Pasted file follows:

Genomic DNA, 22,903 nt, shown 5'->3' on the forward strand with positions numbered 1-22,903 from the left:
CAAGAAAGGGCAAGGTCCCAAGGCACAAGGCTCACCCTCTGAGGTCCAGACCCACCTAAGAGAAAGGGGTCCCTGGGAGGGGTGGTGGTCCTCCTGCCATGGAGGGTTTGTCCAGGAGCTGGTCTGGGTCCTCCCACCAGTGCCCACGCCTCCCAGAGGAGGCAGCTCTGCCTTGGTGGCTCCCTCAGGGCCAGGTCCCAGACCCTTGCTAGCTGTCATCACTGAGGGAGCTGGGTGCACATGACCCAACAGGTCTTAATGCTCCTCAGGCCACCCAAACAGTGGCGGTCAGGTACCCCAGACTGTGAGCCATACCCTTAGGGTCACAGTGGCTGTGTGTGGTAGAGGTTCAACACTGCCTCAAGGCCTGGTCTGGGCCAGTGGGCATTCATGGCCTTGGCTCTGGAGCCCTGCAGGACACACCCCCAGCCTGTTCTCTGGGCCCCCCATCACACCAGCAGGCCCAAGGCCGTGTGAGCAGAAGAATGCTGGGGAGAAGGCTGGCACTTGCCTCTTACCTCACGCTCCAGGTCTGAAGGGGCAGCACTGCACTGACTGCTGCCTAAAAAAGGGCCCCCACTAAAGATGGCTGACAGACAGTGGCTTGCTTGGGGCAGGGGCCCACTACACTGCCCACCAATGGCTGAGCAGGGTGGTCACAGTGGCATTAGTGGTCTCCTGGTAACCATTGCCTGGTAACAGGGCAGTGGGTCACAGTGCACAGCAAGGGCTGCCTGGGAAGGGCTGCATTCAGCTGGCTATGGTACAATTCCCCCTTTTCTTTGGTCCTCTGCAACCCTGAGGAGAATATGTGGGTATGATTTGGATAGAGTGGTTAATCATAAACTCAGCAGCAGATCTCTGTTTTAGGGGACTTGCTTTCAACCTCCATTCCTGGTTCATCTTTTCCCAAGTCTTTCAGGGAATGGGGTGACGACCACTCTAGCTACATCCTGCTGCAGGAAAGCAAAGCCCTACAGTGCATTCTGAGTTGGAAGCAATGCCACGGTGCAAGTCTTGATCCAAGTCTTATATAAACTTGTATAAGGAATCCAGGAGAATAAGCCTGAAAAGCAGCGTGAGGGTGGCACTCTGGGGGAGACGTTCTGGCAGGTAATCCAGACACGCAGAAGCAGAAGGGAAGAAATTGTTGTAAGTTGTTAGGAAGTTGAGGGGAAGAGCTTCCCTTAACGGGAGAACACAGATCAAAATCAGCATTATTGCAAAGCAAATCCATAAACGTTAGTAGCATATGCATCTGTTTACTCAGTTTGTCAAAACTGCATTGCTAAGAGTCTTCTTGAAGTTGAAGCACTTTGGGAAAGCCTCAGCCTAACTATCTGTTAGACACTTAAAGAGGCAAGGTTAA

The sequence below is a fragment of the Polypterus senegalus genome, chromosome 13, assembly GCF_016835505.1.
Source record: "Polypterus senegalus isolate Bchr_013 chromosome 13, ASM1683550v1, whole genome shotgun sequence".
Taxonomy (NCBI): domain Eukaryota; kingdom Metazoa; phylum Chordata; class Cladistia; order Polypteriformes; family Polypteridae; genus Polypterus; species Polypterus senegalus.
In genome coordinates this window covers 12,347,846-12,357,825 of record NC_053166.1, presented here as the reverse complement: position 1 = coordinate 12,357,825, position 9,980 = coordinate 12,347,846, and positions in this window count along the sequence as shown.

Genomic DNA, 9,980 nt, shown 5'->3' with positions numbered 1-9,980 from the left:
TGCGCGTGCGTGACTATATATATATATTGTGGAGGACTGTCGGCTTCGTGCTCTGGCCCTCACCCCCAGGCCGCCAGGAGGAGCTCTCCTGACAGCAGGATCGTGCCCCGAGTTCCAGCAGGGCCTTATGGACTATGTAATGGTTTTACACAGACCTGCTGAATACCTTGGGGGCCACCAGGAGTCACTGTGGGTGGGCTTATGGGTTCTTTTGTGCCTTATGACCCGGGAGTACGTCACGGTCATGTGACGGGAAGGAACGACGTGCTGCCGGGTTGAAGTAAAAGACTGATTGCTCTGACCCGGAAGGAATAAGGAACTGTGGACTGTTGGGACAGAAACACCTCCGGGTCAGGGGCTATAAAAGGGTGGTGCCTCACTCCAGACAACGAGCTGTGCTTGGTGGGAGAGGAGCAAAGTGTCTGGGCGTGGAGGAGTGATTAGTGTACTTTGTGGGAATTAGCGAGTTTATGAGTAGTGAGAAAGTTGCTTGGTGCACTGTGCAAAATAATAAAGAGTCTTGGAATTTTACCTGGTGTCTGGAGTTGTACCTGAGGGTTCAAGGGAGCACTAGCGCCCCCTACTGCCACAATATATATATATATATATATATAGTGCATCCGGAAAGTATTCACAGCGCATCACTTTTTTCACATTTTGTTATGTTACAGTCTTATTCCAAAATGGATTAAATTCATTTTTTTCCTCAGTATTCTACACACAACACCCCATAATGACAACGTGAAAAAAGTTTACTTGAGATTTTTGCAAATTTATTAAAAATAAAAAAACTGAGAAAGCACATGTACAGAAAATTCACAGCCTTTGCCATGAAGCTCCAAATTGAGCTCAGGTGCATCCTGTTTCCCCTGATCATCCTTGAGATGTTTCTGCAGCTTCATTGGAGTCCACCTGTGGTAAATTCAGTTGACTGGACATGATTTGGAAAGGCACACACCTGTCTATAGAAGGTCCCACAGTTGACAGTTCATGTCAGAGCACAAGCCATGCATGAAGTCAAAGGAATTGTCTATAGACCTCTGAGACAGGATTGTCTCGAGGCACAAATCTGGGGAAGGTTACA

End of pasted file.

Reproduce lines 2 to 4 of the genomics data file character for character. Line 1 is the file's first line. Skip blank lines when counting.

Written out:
CAAGAAAGGGCAAGGTCCCAAGGCACAAGGCTCACCCTCTGAGGTCCAGACCCACCTAAGAGAAAGGGGTCCCTGGGAGGGGTGGTGGTCCTCCTGCCATGGAGGGTTTGTCCAGGAGCTGGTCTGGGTCCTCCCACCAGTGCCCACGCCTCCCAGAGGAGGCAGCTCTGCCTTGGTGGCTCCCTCAGGGCCAGGTCCCAGACCCTTGCTAGCTGTCATCACTGAGGGAGCTGGGTGCACATGACCCAACAGGTCTTAATGCTCCTCAGGCCACCCAAACAGTGGCGGTCAGGTACCCCAGACTGTGAGCCATACCCTTAGGGTCACAGTGGCTGTGTGTGGTAGAGGTTCAACACTGCCTCAAGGCCTGGTCTGGGCCAGTGGGCATTCATGGCCTTGGCTCTGGAGCCCTGCAGGACACACCCCCAGCCTGTTCTCTGGGCCCCCCATCACACCAGCAGGCCCAAGGCCGTGTGAGCAGAAGAATGCTGGGGAGAAGGCTGGCACTTGCCTCTTACCTCACGCTCCAGGTCTGAAGGGGCAGCACTGCACTGACTGCTGCCTAAAAAAGGGCCCCCACTAAAGATGGCTGACAGACAGTGGCTTGCTTGGGGCAGGGGCCCACTACACTGCCCACCAATGGCTGAGCAGGGTGGTCACAGTGGCATTAGTGGTCTCCTGGTAACCATTGCCTGGTAACAGGGCAGTGGGTCACAGTGCACAGCAAGGGCTGCCTGGGAAGGGCTGCATTCAGCTGGCTATGGTACAATTCCCCCTTTTCTTTGGTCCTCTGCAACCCTGAGGAGAATATGTGGGTATGATTTGGATAGAGTGGTTAATCATAAACTCAGCAGCAGATCTCTGTTTTAGGGGACTTGCTTTCAACCTCCATTCCTGGTTCATCTTTTCCCAAGTCTTTCAGGGAATGGGGTGACGACCACTCTAGCTACATCCTGCTGCAGGAAAGCAAAGCCCTACAGTGCATTCTGAGTTGGAAGCAATGCCACGGTGCAAGTCTTGATCCAAGTCTTATATAAACTTGTATAAGGAATCCAGGAGAATAAGCCTGAAAAGCAGCGTGAGGGTGGCACTCTGGGGGAGACGTTCTGGCAGGTAATCCAGACACGCAGAAGCAGAAGGGAAGAAATTGTTGTAAGTTGTTAGGAAGTTGAGGGGAAGAGCTTCCCTTAACGGGAGAACACAGATCAAAATCAGCATTATTGCAAAGCAAATCCATAAACGTTAGTAGCATATGCATCTGTTTACTCAGTTTGTCAAAACTGCATTGCTAAGAGTCTTCTTGAAGTTGAAGCACTTTGGGAAAGCCTCAGCCTAACTATCTGTTAGACACTTAAAGAGGCAAGGTTAA

The sequence below is a fragment of the Polypterus senegalus genome, chromosome 13, assembly GCF_016835505.1.
Source record: "Polypterus senegalus isolate Bchr_013 chromosome 13, ASM1683550v1, whole genome shotgun sequence".